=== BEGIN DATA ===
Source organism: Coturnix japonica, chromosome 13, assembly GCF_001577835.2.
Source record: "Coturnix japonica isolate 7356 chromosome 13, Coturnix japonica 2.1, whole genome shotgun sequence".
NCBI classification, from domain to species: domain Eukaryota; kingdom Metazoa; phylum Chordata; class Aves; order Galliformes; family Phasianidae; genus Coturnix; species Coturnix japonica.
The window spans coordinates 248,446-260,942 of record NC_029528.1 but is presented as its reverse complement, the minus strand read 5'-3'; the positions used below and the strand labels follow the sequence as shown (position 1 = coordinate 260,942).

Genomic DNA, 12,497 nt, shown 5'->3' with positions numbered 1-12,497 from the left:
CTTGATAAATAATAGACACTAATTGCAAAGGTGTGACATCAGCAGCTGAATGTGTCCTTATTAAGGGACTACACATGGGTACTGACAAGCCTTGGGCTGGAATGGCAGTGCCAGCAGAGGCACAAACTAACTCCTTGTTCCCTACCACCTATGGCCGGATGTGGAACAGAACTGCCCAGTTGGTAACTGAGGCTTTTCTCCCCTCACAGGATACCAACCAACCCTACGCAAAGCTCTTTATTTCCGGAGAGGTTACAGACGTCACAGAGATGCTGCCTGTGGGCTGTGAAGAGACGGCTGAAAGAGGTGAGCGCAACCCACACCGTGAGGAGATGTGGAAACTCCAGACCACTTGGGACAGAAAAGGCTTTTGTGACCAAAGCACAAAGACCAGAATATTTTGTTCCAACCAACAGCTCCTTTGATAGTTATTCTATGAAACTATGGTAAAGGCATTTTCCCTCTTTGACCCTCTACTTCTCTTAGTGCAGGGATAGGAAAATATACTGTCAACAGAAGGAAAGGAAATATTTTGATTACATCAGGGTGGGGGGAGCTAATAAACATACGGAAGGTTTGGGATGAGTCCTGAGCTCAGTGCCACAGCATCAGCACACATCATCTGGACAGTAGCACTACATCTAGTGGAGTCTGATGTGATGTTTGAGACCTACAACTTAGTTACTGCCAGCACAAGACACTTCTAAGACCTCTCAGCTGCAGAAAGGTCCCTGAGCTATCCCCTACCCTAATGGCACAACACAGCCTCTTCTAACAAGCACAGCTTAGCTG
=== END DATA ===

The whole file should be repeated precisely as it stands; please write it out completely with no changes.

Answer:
Source organism: Coturnix japonica, chromosome 13, assembly GCF_001577835.2.
Source record: "Coturnix japonica isolate 7356 chromosome 13, Coturnix japonica 2.1, whole genome shotgun sequence".
NCBI classification, from domain to species: domain Eukaryota; kingdom Metazoa; phylum Chordata; class Aves; order Galliformes; family Phasianidae; genus Coturnix; species Coturnix japonica.
The window spans coordinates 248,446-260,942 of record NC_029528.1 but is presented as its reverse complement, the minus strand read 5'-3'; the positions used below and the strand labels follow the sequence as shown (position 1 = coordinate 260,942).

Genomic DNA, 12,497 nt, shown 5'->3' with positions numbered 1-12,497 from the left:
CTTGATAAATAATAGACACTAATTGCAAAGGTGTGACATCAGCAGCTGAATGTGTCCTTATTAAGGGACTACACATGGGTACTGACAAGCCTTGGGCTGGAATGGCAGTGCCAGCAGAGGCACAAACTAACTCCTTGTTCCCTACCACCTATGGCCGGATGTGGAACAGAACTGCCCAGTTGGTAACTGAGGCTTTTCTCCCCTCACAGGATACCAACCAACCCTACGCAAAGCTCTTTATTTCCGGAGAGGTTACAGACGTCACAGAGATGCTGCCTGTGGGCTGTGAAGAGACGGCTGAAAGAGGTGAGCGCAACCCACACCGTGAGGAGATGTGGAAACTCCAGACCACTTGGGACAGAAAAGGCTTTTGTGACCAAAGCACAAAGACCAGAATATTTTGTTCCAACCAACAGCTCCTTTGATAGTTATTCTATGAAACTATGGTAAAGGCATTTTCCCTCTTTGACCCTCTACTTCTCTTAGTGCAGGGATAGGAAAATATACTGTCAACAGAAGGAAAGGAAATATTTTGATTACATCAGGGTGGGGGGAGCTAATAAACATACGGAAGGTTTGGGATGAGTCCTGAGCTCAGTGCCACAGCATCAGCACACATCATCTGGACAGTAGCACTACATCTAGTGGAGTCTGATGTGATGTTTGAGACCTACAACTTAGTTACTGCCAGCACAAGACACTTCTAAGACCTCTCAGCTGCAGAAAGGTCCCTGAGCTATCCCCTACCCTAATGGCACAACACAGCCTCTTCTAACAAGCACAGCTTAGCTG